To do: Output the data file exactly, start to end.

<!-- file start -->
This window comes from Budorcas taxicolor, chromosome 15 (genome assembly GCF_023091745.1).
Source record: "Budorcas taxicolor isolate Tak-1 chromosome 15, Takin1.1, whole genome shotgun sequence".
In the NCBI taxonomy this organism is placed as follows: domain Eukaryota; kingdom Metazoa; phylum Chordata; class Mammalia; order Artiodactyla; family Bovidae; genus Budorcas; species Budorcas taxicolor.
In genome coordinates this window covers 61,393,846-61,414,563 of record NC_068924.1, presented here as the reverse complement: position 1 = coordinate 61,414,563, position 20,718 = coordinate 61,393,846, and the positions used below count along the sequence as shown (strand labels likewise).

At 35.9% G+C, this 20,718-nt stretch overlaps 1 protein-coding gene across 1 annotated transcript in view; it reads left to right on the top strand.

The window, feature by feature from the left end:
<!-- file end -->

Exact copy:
This window comes from Budorcas taxicolor, chromosome 15 (genome assembly GCF_023091745.1).
Source record: "Budorcas taxicolor isolate Tak-1 chromosome 15, Takin1.1, whole genome shotgun sequence".
In the NCBI taxonomy this organism is placed as follows: domain Eukaryota; kingdom Metazoa; phylum Chordata; class Mammalia; order Artiodactyla; family Bovidae; genus Budorcas; species Budorcas taxicolor.
In genome coordinates this window covers 61,393,846-61,414,563 of record NC_068924.1, presented here as the reverse complement: position 1 = coordinate 61,414,563, position 20,718 = coordinate 61,393,846, and the positions used below count along the sequence as shown (strand labels likewise).

At 35.9% G+C, this 20,718-nt stretch overlaps 1 protein-coding gene across 1 annotated transcript in view; it reads left to right on the top strand.

The window, feature by feature from the left end: